Should you root for Harvard?

Don
Don”t you just love watching Harvard celebrate? Oh right, you probably don”t. (gocrimson.com)

With Harvard set to take on North Carolina Thursday in the Crimson’s fourth straight NCAA tournament appearance, Peter Andrews and I debate whether non-Harvard Ivy hoops fans should root for the Crimson to win their third straight opening NCAA tourney game.

MT: Look, I know you probably hate Harvard. And you have every reason to.

The cheating scandal that forced Kyle Casey and Brandyn Curry to withdraw from the team in 2012-13 only to win another Ivy title the following year.

The loosening of academic standards for basketball players.

The sending of an assistant out on “unethical recruiting trips.”

The way Harvard teases Ivy fans every year by getting entangled in close games against underdog conference competition only to emerge victorious almost every time. (The Crimson have won five straight games this season decided by three points or fewer.)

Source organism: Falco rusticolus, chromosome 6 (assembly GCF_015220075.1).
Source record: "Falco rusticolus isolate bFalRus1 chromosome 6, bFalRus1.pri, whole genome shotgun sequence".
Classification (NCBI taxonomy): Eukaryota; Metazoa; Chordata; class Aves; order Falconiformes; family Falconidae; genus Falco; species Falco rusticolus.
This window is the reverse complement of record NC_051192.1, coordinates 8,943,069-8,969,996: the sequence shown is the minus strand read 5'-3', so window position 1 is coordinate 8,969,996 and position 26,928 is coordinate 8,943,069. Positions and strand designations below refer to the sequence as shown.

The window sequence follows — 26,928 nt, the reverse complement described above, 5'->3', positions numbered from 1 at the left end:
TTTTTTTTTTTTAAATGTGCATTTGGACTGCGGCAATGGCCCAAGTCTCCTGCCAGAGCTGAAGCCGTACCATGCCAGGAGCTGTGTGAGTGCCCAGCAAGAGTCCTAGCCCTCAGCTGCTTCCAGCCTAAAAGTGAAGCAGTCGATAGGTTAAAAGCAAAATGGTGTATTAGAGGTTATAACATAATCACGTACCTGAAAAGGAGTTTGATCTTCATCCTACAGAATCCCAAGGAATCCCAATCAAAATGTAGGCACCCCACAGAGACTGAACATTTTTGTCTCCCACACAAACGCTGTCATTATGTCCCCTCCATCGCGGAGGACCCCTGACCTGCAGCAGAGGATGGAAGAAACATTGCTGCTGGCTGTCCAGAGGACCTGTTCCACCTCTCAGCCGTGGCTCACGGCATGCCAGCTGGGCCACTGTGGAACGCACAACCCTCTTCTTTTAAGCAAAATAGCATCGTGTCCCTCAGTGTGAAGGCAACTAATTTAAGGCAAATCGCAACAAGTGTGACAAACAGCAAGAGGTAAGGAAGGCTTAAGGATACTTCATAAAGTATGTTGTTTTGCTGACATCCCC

But Harvard beating UNC wouldn’t be so bad.

Read moreShould you root for Harvard?

Time for the Ivy League to increase TV visibility

The 10th Ivy League playoff in history is set to tip off in a few hours, and it will not be broadcasted nationally. The Ivy League’s hands are tied. And the sad thing is, the league pushed itself to that point.

In the Ivy League, tradition is spelled a-r-c-h-a-i-c. It’s that traditional (read: old) thought process that led to Saturday’s Ivy League playoff between Harvard and Yale being broadcast only on the American Sports Network, which essentially means that it’ll air on various local affiliates across the nation, and ESPN3, an online channel for the World Wide Leader that will air almost any sport as long as the customer is willing to pay a fee.

For sports like cricket and ultimate frisbee – fringe sports that are trying to gain popularity in America – what ESPN3 has to provide is enough. For arena football or lacrosse, a local affiliate station is good enough. But for the Ivy League, a basketball conference that provides just as much excitement as any, it shouldn’t be.

Read moreTime for the Ivy League to increase TV visibility